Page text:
Struck me today that if any one city could claim to be my alma mater, it’s got to be San Francisco.
After an Uber ride south to Woodside, through teeming rain and brilliant green landscape with streaks of cloud snagged in the tree tops, we had breakfast (with Carl Page of the Anthropocene Institute) in the legendary Buck’s of Woodside this morning.
Our table is the one shown in the Wikipedia image above, a table which, among other things, boasts a Braille edition of Playboy signed by Stevie Wonder.
One intriguing project at AI involves exploring the use of robots to kill the lion fish that are having such a devastating impact on key fisheries. An odd eddy of the push towards an autonomous future. But Carl’s analysis of where the world ocean is headed made grim listening.
In the afternoon, back in San Francisco, and still in heavy rain, headed across to the City Lights bookstore, which I love. There I bought seven books:
- Jeremy Caradonna’s Sustainability: A History, 2014. Slightly odd to see myself mentioned in the history books, already.
- Edward O. Wilson’s Half-Earth: Our Planet’s Fight for Life, Liveright Publishing 2016. Talk about bold: Wilson suggests setting side half the planet for Nature.
- Roy Scranton’s Learning to Die in the Anthropocene: Reflections on the End of a Civilisation, City Lights Books, 2015. Billed as a Ginsberg-like Howl on what we’re doing to the world, it reads brilliantly well. And Scranton promptly retweeted my tweet to that effect.
- The Shock of the Anthropocene: The Earth, History and Us, by Christophe Bonneuil and Jean-Baptiste Fressoz, Verso 2016. “Anthropo-what?” they ask at the outset, before giving a pretty comprehensive answer.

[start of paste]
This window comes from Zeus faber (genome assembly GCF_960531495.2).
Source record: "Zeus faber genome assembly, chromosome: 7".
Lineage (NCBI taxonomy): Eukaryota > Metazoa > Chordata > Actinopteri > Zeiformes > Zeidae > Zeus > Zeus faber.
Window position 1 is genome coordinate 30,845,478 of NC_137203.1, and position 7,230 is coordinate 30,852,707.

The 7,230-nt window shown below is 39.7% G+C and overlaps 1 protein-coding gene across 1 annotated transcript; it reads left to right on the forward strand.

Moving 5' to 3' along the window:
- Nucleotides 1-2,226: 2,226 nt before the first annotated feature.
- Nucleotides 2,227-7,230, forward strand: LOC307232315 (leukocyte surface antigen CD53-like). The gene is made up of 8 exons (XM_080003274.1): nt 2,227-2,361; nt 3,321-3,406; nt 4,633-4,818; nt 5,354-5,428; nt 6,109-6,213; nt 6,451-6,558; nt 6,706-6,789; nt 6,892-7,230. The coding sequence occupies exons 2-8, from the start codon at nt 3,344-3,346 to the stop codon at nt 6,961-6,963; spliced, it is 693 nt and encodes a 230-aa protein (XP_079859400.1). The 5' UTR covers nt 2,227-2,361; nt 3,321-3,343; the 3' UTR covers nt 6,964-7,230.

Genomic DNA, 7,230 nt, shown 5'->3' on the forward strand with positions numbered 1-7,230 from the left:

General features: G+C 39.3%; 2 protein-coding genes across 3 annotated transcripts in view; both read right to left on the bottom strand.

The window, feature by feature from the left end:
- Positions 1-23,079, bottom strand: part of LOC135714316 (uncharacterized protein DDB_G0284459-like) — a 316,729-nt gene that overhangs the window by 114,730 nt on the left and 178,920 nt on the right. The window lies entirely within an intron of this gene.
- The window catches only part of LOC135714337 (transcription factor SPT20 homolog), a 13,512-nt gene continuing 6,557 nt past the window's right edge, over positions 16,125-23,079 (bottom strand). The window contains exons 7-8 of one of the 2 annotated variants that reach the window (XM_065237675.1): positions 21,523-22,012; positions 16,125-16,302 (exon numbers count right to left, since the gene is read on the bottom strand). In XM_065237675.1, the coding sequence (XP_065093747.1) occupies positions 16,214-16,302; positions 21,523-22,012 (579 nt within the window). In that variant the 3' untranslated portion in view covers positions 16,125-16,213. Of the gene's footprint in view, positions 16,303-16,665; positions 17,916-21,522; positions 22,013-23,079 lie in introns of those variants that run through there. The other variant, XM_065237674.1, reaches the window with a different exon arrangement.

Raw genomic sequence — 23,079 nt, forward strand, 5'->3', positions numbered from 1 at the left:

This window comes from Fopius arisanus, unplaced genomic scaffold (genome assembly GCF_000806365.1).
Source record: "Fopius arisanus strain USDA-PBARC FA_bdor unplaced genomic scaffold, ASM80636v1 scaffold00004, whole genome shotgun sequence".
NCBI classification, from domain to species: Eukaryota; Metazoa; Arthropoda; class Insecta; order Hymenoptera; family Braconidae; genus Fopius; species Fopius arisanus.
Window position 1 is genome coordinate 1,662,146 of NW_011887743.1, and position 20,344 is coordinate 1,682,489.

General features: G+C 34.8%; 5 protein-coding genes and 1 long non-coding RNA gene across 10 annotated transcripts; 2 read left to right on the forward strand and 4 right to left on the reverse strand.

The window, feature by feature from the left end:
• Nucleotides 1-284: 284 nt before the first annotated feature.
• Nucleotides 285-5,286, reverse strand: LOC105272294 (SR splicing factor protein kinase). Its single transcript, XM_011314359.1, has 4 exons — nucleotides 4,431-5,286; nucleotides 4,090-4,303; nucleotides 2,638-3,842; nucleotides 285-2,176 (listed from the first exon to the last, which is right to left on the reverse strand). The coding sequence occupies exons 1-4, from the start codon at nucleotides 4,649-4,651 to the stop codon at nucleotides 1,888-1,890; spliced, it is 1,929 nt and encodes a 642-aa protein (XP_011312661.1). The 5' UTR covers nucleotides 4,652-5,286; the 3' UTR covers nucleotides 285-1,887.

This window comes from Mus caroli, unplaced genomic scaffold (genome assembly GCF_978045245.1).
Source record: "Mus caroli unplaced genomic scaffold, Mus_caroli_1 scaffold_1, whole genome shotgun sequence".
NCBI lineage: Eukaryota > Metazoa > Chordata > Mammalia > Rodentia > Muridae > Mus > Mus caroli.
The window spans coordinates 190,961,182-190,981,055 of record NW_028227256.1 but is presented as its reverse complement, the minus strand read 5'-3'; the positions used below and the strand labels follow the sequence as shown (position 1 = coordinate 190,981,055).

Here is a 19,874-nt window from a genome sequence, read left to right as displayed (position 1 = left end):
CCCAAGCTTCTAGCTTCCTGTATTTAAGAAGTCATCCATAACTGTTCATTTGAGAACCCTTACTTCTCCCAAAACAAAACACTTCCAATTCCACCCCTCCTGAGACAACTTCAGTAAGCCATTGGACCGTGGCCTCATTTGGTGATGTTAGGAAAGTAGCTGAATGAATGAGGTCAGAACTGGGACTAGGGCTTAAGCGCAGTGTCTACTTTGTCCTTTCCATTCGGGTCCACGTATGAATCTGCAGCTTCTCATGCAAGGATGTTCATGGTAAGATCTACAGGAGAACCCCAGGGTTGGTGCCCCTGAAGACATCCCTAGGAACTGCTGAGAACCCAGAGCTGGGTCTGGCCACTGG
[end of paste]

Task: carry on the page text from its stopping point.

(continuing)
- Ursula Le Guin’s The Lathe of Heaven, Scribner 1971/2008. I read this back in the 1970s, but adore her writing – and her theme here of “a future world racked by violence and environmental catastrophes” chimes with so much else that I have been absorbing as part of my background reading for our Exponential Futures mission to SF and LA.
- Hans Ulrich Obrist’s Ways of Curating, Farrar, Straus and Giroux, 2014. Obrist is billed as the most influential curator of our age, having staged more than 250 art shows internationally. A useful guide, I’m hoping, to the best ways to promote generative conversations across cultures and across time.
- And then how could I go to City Lights and not come away with poetry? Stumbled across a newish book (albeit prominently displayed) by probably my favourite poet, Gary Snyder. This Present Moment is published by Counterpoint, 2015. And, despite his warning to the reader not to read the poem, I started at the end with Go Now. Probably the grisliest and most beautiful love poem I have yet read.
A nice Newsweek piece of Snyder as the “Poet Laureate of Our Continent,” can be found here. Intrigued to see him recall his epiphany around age 7, when told his heifer couldn’t go to Heaven with him. So, he said, he didn’t want to go to Heaven. Exactly my reaction, in relation to nature more generally, and at pretty much exactly the same age, back in Northern Ireland in the 1950s.
Sad to think this could be his last book, but better to have loved Gary Snyder and lost, than …